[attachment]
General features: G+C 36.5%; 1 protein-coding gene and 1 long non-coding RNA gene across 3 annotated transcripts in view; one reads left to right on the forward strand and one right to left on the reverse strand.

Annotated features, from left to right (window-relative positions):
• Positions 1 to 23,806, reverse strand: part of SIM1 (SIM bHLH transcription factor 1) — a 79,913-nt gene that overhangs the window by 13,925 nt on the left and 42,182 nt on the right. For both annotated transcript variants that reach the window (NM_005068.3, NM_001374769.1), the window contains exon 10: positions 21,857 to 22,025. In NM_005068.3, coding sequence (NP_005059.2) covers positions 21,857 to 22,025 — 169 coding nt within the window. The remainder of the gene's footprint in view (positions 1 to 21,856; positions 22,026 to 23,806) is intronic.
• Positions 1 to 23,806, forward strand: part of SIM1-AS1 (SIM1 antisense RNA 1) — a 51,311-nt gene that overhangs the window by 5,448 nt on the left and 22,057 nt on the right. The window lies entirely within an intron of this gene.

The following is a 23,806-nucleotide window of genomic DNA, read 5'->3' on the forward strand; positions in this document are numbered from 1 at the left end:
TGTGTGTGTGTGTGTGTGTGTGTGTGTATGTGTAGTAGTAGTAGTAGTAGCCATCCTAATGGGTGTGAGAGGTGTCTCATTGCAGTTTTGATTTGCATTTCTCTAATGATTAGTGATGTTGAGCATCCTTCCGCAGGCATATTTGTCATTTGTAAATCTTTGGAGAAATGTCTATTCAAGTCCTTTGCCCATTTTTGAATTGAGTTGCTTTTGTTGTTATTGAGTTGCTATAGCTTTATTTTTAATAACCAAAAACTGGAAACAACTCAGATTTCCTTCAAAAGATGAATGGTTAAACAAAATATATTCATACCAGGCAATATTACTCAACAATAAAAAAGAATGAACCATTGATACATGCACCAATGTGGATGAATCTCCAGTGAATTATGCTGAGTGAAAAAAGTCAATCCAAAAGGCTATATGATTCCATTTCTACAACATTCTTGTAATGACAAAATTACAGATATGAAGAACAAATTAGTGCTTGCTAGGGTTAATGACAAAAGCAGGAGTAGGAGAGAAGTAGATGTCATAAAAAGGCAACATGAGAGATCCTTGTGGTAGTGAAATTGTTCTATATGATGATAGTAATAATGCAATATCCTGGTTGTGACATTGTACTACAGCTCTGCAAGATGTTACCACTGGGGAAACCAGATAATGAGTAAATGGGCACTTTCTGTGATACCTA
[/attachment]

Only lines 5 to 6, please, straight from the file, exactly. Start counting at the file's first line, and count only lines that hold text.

The following is a 23,806-nucleotide window of genomic DNA, read 5'->3' on the forward strand; positions in this document are numbered from 1 at the left end:
TGTGTGTGTGTGTGTGTGTGTGTGTGTATGTGTAGTAGTAGTAGTAGTAGCCATCCTAATGGGTGTGAGAGGTGTCTCATTGCAGTTTTGATTTGCATTTCTCTAATGATTAGTGATGTTGAGCATCCTTCCGCAGGCATATTTGTCATTTGTAAATCTTTGGAGAAATGTCTATTCAAGTCCTTTGCCCATTTTTGAATTGAGTTGCTTTTGTTGTTATTGAGTTGCTATAGCTTTATTTTTAATAACCAAAAACTGGAAACAACTCAGATTTCCTTCAAAAGATGAATGGTTAAACAAAATATATTCATACCAGGCAATATTACTCAACAATAAAAAAGAATGAACCATTGATACATGCACCAATGTGGATGAATCTCCAGTGAATTATGCTGAGTGAAAAAAGTCAATCCAAAAGGCTATATGATTCCATTTCTACAACATTCTTGTAATGACAAAATTACAGATATGAAGAACAAATTAGTGCTTGCTAGGGTTAATGACAAAAGCAGGAGTAGGAGAGAAGTAGATGTCATAAAAAGGCAACATGAGAGATCCTTGTGGTAGTGAAATTGTTCTATATGATGATAGTAATAATGCAATATCCTGGTTGTGACATTGTACTACAGCTCTGCAAGATGTTACCACTGGGGAAACCAGATAATGAGTAAATGGGCACTTTCTGTGATACCTA